No. 1 Harvard too much for Bulldogs on ice

One point is better than none — but it wasn’t enough to keep the women’s ice hockey team from slipping a notch in the ECAC standings this weekend.

The Bulldogs (9-9-5, 6-7-3 ECAC) battled their way to a 3-3 tie against conference rival Dartmouth (12-7-4, 9-5-2) Friday night, taking a single point away from the encounter. But they could not manage the same Saturday night, when they took to the ice in Cambridge to face No. 1 Harvard (19-1, 16-0), suffering a tough 3-0 defeat after a near-flawless Cantab performance.

The early minutes of Friday’s match passed scorelessly on both sides. A five-on-three power play in the Bulldogs’ favor proved fruitless, thanks to an impressive string of saves by Dartmouth goaltender Carli Clemis. And soon after, with the Big Green back at full strength, netminder Jackee Snikeris ’11 inadvertently fed the puck to Dartmouth forward Sarah Parsons. Parsons didn’t miss a beat, skating past Snikeris, burying the puck in the net at 9:03 and snapping Snikeris’ scoreless streak of 130:21.

But the Big Green did not stop there. Just 54 seconds after getting on the board, Dartmouth put away another goal when defender Amy Cobb fired a shot from the point. The Bulldogs did not leave the ice scoreless, though. At 15:53, forward Mandi Schwartz ’10 finally beat out Clemis, assisted by forward/defender Maggie Westfal ’09 and forward Crysti Howser ’09, making it 2-1 after the first stanza.

Halfway through the second, things began to get tough for the Elis. A power-play goal at 8:43 left them trailing by two, and they could not manage to close or even narrow the gap during the second period. But 5:22 into the third, Howser snagged a pass from defender Samantha MacLean ’11 and fired it into the goal.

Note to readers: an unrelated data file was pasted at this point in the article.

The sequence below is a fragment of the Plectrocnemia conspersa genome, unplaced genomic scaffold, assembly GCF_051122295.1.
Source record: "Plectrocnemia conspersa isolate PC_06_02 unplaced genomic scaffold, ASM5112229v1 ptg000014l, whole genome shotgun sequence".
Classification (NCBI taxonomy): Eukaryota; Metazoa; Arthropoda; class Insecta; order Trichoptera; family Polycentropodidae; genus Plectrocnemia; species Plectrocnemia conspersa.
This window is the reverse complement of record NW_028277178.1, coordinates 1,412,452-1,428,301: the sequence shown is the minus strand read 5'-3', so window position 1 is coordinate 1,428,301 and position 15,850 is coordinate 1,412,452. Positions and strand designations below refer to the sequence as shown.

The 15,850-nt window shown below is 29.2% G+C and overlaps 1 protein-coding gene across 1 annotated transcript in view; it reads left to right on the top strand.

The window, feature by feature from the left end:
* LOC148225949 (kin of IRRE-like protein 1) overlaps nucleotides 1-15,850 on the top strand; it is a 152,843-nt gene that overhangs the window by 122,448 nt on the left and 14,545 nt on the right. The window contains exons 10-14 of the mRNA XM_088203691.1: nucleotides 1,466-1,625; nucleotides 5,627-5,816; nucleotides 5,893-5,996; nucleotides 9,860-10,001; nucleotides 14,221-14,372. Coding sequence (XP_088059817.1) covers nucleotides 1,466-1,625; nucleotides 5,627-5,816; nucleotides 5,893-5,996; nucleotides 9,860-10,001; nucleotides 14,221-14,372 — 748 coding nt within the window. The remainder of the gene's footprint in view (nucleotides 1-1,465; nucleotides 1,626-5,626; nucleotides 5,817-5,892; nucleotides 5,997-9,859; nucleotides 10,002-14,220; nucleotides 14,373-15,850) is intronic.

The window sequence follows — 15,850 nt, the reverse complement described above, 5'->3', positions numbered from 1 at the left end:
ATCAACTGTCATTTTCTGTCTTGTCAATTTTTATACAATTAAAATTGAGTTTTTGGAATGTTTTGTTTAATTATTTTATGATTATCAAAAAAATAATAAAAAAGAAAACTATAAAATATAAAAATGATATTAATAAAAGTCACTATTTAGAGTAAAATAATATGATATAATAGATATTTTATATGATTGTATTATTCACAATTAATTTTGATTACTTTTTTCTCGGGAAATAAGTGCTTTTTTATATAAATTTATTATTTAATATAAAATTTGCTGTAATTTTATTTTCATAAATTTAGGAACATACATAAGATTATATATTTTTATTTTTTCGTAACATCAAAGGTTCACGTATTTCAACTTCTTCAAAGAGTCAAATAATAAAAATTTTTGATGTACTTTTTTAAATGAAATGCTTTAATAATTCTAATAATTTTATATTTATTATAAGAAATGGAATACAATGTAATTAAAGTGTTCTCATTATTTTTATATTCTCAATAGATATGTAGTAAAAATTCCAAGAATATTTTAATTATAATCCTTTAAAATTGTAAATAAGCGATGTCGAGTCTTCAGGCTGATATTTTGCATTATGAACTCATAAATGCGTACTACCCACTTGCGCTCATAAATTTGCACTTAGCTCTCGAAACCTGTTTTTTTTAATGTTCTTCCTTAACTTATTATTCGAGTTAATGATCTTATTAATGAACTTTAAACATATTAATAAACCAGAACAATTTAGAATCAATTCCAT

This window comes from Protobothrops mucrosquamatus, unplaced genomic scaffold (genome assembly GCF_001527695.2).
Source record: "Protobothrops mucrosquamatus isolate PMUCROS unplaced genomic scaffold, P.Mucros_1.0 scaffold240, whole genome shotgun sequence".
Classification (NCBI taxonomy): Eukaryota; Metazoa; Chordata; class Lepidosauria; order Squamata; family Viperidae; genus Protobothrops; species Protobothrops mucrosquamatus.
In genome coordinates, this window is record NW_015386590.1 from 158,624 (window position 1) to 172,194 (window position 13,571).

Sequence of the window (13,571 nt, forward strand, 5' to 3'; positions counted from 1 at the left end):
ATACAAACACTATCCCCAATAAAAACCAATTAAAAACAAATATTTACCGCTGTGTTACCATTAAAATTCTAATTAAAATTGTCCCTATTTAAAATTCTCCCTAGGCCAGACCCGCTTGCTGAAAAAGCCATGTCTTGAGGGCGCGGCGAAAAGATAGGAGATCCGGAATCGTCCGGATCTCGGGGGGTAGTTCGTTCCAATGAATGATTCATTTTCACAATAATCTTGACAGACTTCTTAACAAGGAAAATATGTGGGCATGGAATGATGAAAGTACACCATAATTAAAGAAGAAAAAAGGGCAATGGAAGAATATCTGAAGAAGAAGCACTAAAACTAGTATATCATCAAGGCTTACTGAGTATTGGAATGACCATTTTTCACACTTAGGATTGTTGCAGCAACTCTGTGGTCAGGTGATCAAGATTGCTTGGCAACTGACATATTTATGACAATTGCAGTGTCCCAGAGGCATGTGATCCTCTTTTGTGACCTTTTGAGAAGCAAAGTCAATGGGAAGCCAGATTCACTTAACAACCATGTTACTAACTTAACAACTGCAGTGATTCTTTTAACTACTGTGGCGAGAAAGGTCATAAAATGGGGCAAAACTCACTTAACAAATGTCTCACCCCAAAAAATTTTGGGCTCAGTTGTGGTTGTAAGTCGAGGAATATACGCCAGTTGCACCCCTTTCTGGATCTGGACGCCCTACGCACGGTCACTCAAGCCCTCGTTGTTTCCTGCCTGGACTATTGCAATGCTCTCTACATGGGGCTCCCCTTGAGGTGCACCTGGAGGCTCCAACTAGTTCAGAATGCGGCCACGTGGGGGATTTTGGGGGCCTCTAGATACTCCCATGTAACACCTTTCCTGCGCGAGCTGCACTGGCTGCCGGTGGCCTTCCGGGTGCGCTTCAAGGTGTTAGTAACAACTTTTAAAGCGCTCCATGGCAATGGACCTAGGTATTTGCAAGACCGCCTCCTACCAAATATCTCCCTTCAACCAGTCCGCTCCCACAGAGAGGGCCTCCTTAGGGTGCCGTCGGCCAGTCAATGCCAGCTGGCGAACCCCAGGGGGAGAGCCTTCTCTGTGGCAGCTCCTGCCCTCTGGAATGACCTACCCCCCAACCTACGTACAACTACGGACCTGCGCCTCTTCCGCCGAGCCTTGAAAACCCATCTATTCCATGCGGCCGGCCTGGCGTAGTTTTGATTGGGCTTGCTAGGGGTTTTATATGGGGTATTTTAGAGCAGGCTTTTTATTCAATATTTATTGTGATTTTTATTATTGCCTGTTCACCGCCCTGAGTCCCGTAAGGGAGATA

Only 25 seconds later, Westfal put away a goal of her own, assisted by Howser and defender Alyssa Clarke ’10, knotting the score at three. Neither team managed to score again during regulation, and the five minutes of overtime passed with only three Dartmouth shots on goal, all of which Snikeris stopped, and no Bulldog attempts.

“We definitely went into [the third] period thinking we could come back, and we did,” Yale head coach Hilary Witt said. “We got pucks to the net, and everybody stepped up and did little things to make it happen.”

The Bulldogs’ next opponent, first in the nation and undefeated in the league, would prove a tougher challenge.

Harvard came out strong from the moment the puck hit the ice. It took only 58 seconds for Crimson forward Liza Ryabkina to fire a shot that crossed the goal line before netminder Shivon Zilis ’08 could get her glove on it. Harvard latched onto that offensive momentum, outshooting the Bulldogs, 15-5, in the first stanza. At 5:45 in the second, Cantab forward Sarah Wilson fired one in from the left on a five-on-three power play, putting Harvard ahead by two.

The Crimson cemented their victory at about the 10-minute mark of the second with a short-handed goal, courtesy of forward Sarah Vaillancourt. Although the Bulldogs managed a respectable eight shots on goal in both the second and third periods, they simply could not solve Cantab goalie Christina Kessler, and the final buzzer sounded with the Elis trailing, 3-0. It was Kessler’s ninth shutout of the season.

“Penalties definitely hurt us — but indirectly,” forward/defender Kristen Stupay ’09 explained. “A little more discipline in our defensive zone could also have done us good — a strong team like Harvard capitalizes on small defensive mistakes, and there were a few parts of our game in the d-zone that weren’t quite on point.”

With just one point for the weekend, the Elis slip to seventh in the ECAC rankings with 15 points, tied with Cornell (10-11-1, 7-8-1). They are a mere two points away from their former sixth-place slot, currently held by Colgate (10-12-4, 7-6-3) — but they are also just two points away from ninth, where Rensselaer (12-11-4, 5-8-3) currently resides and where a final finish would deny thme a trip to the playoffs.

“Overall, the weekend highlighted a lot of things we need to work on, but at times we played some good hockey against two of the best teams in the conference,” Howser said. “Right now, a handful of teams are all within a few points of each other in the conference standings, so next weekend’s games are more important than ever.”

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